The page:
to be spent on the work itself.
Of course you will find in my watercolours things that are
not correct, but that will improve with time.
But know it well, I am far from clinging to a system or
being bound by one. Such a thing exists more in the imagination
of Tersteeg, for instance, than in reality. As to Tersteeg, you
understand that my opinion of him is quite personal, and that I
do not want to thrust upon you this opinion that I am forced to
have. So long as he thinks about me and says about me the
things you know, I cannot regard him as a friend, nor as being
of any use to me; quite the opposite. And I am afraid that his
opinion of me is too deeply rooted ever to be changed, the more
so since, as you say yourself, he will never take the trouble
to reconsider some things and to change. When I see how several
painters here, whom I know, have problems with their
watercolours and paintings, so that they cannot bring them off
I often think: friend, the fault lies in your drawing. I do not
regret for one single moment that I did not go on at first with
watercolour and oil painting. I am sure I shall make up for
that if only I work hard, so that my hand does not falter in
drawing and in the perspective: but when I see young painters
compose and draw from memory - and then haphazardly smear on
whatever they like, also from memory - then study it at a
distance, and put on a very mysterious, gloomy face in the
endeavour to find out what in heaven's name it may look like,
and finally make something of it, always from memory it
sometimes disgusts me, and makes me think it all very tedious
The whole thing makes me sick!
But those gentlemen go on asking me, not without a certain
patronizing air, “if I am not painting as yet?”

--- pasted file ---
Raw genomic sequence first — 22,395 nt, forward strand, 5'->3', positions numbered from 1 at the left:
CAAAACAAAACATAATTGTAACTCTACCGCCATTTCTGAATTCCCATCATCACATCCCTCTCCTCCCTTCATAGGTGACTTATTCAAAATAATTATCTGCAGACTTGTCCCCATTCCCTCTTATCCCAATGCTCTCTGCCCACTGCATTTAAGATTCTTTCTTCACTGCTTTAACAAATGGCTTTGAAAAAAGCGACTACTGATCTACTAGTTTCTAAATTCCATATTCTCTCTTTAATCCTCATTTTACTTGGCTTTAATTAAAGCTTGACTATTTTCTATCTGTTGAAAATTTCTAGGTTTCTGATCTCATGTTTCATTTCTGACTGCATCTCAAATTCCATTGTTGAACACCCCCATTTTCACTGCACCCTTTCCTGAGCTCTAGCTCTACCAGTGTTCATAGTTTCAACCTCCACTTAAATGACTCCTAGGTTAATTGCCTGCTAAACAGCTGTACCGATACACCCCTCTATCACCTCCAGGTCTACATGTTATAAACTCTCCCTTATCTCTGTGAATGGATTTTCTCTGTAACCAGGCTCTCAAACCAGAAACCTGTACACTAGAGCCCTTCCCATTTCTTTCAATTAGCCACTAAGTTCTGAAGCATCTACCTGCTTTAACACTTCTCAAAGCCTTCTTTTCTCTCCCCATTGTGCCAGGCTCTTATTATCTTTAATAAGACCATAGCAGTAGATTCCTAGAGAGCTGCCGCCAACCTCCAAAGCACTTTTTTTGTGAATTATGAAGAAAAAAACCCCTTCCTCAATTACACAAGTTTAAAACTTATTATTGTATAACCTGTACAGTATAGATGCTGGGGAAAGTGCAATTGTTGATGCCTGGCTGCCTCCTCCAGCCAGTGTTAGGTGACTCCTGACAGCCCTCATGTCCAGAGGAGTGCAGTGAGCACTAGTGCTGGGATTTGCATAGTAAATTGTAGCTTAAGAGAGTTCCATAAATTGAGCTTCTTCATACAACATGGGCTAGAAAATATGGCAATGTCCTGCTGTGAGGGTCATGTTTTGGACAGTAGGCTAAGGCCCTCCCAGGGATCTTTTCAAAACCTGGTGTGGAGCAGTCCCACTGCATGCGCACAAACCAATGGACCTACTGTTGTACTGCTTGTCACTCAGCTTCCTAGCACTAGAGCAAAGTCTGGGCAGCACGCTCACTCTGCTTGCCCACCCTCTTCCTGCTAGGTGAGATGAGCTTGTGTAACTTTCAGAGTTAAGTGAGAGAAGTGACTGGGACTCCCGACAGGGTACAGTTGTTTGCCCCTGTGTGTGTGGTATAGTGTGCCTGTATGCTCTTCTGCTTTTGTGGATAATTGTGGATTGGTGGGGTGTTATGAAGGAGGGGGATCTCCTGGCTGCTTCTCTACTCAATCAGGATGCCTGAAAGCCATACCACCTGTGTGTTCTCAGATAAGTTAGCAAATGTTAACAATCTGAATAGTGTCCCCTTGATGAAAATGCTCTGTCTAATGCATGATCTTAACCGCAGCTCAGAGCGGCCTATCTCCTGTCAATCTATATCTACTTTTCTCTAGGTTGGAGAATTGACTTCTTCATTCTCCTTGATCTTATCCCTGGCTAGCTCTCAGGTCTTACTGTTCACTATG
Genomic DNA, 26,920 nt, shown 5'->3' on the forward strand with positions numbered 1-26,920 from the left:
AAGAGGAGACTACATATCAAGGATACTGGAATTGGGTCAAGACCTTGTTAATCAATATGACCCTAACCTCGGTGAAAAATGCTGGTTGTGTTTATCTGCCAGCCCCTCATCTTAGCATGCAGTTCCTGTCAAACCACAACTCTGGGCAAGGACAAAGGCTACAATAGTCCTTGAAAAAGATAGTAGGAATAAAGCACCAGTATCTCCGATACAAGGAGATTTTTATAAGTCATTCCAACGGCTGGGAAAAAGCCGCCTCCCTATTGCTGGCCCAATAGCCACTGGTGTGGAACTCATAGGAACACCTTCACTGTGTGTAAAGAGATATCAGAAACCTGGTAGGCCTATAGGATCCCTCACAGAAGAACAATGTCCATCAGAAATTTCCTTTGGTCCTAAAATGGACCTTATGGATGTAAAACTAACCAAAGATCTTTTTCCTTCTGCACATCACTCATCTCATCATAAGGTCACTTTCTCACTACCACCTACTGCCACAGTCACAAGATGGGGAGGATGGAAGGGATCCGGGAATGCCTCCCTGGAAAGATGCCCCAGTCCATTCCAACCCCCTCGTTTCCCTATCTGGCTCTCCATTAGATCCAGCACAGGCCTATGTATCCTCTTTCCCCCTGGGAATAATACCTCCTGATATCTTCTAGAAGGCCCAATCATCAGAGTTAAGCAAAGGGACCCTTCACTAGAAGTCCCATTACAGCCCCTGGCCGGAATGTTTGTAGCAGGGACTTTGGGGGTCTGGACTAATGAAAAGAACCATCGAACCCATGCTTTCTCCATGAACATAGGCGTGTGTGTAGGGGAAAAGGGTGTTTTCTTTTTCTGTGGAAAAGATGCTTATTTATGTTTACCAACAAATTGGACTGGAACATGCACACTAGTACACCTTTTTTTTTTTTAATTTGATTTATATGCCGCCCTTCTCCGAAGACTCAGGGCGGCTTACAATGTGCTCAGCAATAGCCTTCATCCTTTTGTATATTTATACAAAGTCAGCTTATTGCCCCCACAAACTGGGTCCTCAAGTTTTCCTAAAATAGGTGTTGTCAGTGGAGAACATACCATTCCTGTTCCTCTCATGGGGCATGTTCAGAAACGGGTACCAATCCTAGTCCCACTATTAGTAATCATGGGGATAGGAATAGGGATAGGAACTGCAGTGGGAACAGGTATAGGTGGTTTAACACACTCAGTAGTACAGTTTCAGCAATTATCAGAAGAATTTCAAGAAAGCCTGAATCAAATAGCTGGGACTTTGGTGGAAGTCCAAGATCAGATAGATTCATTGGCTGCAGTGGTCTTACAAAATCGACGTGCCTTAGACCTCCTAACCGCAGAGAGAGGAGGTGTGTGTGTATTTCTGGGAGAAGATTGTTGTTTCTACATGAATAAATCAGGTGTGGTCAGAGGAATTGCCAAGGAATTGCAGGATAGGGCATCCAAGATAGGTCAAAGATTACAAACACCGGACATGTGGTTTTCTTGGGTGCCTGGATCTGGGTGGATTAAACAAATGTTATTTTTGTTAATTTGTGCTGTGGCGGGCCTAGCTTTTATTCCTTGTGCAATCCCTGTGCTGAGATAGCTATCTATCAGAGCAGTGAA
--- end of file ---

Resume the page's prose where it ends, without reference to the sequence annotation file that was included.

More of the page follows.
Now I too on occasion sit and improvise, so to speak, at
random on a piece of paper, but I do not attach any more value
to this than to a rag or a cabbage leaf.
And I hope you will understand that when I continue to stick
to drawing I do so for two reasons, most of all because I want
to get a firm hand for drawing, and secondly because painting
and watercolouring cause a great many expenses which bring no
immediate recompense, and those expenses double and redouble
ten times when one works on a drawing which is not correct
And if I got in debt or surrounded myself with canvases and
papers all daubed with paint without being sure of my drawing,
then my studio would soon become a sort of hell, as I have seen
some studios look. As it is I always enter it with pleasure and
work there with animation. But I do not believe that you
suspect me of unwillingness. It only seems to me that
the painters here argue in the following way. They say: you
must do this or that; if one does not do it, or not exactly so,
or if one says something in reply, there follows a: “so
you know better than I?” So that immediately, sometimes
in less than five minutes, one is in fierce altercation, and in
such a position that neither party can go forward or back. The
least hateful result of this is that one of the parties has the
presence of mind to keep silent, and in some way or other makes
a quick exit through some opening. And one is almost inclined
to say: confound it, the painters are almost like a family,
namely, a fatal combination of persons with contrary interests,
each of whom is opposed to the rest, and two or more are of the
same opinion only when it is a question of combining together
to obstruct another member. This definition of the word family,
my dear brother, is, I hope, not always true, especially not
when it concerns painters or our own family.
With all my heart I wish peace may reign in our own family,
and I remain with a handshake.
This is nearly enough the effect of the pollard willow, only
in the watercolour itself there is no black, except a broken
[A sketch heightened in watercolours added here.]
Where in this little sketch the black is darkest, there in
the watercolour are the strongest effects, dark green, brown
and grey. Well, adieu, and believe me that sometimes I laugh
heartily, because people suspect me of all kinds of malignity
and absurdities, of which I do not nourish an inkling. (I who
am really nothing but a friend of nature. of study. of work,
and of people in particular.)
Well, hoping to see you soon, with a handshake,
At this time, Vincent was 29 year old
Vincent van Gogh. Letter to Theo van Gogh. Written c. 1 August 1882 in The Hague. Translated by Mrs. Johanna van Gogh-Bonger, edited by Robert Harrison, number 221.